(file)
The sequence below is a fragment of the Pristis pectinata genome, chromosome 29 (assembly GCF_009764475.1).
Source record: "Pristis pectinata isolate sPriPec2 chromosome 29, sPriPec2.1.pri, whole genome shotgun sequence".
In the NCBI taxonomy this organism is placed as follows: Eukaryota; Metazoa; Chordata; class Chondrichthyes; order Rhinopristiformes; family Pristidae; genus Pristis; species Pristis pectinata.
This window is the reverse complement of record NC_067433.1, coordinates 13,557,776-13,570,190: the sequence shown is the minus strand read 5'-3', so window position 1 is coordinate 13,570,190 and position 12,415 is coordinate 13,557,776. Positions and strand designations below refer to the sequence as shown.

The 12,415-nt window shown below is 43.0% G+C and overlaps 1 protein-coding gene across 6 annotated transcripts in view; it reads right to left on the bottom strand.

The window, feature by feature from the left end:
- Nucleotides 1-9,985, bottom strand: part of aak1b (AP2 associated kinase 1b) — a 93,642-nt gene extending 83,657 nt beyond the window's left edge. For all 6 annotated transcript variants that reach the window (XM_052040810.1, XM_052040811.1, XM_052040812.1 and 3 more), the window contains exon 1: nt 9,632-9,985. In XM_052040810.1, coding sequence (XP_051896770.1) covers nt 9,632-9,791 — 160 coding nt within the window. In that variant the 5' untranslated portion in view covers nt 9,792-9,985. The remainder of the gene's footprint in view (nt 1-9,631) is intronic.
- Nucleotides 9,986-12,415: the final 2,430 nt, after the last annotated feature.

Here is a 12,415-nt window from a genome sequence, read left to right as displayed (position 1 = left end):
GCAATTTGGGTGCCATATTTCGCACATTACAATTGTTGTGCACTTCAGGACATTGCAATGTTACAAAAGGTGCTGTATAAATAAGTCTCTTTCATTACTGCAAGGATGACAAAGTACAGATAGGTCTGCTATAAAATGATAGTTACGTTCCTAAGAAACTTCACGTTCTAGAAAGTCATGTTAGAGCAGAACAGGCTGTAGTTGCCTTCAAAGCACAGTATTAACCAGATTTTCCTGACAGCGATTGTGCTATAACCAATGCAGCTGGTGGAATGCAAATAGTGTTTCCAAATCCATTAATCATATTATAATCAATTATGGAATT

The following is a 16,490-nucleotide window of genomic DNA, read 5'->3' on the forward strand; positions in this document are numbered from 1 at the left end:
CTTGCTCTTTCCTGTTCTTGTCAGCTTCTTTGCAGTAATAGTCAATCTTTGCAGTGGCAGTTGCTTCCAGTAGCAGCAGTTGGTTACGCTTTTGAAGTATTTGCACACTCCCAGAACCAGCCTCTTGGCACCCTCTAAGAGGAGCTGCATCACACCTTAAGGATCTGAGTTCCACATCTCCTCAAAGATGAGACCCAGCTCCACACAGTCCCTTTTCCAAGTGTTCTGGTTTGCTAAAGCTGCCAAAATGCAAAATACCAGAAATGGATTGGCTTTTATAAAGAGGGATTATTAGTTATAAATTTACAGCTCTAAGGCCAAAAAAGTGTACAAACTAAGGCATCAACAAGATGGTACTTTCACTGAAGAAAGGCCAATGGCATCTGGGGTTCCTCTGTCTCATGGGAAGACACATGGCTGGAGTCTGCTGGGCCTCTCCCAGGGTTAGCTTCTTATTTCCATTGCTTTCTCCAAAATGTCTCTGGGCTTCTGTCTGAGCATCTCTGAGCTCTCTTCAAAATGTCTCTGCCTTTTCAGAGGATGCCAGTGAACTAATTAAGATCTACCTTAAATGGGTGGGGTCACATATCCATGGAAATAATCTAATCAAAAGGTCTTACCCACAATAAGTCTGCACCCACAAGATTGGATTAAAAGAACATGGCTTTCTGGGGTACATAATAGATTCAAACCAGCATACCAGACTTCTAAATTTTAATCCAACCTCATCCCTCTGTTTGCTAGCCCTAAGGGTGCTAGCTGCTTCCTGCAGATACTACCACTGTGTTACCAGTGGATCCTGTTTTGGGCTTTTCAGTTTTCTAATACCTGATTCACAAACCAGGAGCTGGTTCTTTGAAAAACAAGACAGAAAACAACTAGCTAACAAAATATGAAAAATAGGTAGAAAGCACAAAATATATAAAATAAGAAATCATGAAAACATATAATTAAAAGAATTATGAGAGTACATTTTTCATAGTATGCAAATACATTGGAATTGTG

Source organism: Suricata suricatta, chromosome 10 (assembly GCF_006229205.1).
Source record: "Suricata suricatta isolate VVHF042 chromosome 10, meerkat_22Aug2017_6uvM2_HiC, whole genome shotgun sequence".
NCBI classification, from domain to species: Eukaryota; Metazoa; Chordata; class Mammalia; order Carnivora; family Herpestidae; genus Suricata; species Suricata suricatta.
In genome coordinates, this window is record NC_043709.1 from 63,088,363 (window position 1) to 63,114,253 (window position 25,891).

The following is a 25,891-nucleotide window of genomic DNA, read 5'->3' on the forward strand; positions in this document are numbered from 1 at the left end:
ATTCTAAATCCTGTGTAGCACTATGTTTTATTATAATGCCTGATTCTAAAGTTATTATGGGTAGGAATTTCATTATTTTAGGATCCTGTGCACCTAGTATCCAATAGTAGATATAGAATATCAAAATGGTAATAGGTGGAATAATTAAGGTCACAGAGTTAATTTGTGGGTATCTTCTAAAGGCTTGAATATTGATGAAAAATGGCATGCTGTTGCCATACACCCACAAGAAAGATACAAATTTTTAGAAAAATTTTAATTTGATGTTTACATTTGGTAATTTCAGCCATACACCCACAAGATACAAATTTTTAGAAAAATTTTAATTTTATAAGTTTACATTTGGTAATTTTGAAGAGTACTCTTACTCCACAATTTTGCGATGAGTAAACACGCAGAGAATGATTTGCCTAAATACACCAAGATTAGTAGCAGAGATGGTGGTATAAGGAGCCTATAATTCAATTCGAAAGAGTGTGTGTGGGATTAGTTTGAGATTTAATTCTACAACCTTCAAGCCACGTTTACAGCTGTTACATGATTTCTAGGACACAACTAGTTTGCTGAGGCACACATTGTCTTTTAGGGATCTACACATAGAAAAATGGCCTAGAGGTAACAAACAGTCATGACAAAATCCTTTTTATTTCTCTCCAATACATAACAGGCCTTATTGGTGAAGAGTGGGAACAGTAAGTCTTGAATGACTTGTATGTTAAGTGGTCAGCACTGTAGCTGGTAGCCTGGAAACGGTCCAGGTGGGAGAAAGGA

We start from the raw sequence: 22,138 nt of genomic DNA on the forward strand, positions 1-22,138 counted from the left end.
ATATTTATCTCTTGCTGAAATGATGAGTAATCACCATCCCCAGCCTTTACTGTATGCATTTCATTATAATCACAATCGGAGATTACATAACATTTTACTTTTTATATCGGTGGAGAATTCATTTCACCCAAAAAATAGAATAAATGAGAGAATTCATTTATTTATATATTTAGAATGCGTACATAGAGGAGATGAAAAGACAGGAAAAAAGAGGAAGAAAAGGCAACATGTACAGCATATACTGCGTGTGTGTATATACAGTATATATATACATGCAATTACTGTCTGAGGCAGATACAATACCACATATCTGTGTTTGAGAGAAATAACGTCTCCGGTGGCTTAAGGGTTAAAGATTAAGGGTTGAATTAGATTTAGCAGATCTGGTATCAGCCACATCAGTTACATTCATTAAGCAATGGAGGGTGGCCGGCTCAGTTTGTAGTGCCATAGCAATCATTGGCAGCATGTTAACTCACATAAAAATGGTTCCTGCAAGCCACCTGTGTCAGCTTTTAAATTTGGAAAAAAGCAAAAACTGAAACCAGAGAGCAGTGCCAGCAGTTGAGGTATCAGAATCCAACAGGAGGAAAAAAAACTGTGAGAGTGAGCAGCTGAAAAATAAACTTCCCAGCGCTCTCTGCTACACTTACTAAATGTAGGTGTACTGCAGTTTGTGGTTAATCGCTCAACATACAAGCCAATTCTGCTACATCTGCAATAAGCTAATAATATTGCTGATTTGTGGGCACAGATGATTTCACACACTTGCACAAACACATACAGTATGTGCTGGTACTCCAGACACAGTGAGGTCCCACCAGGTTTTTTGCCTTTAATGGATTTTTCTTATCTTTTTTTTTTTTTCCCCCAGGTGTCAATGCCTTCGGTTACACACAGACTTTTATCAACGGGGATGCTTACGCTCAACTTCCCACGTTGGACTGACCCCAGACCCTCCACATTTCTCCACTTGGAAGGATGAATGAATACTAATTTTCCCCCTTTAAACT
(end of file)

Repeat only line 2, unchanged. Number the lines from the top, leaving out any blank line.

Source record: "Pristis pectinata isolate sPriPec2 chromosome 29, sPriPec2.1.pri, whole genome shotgun sequence".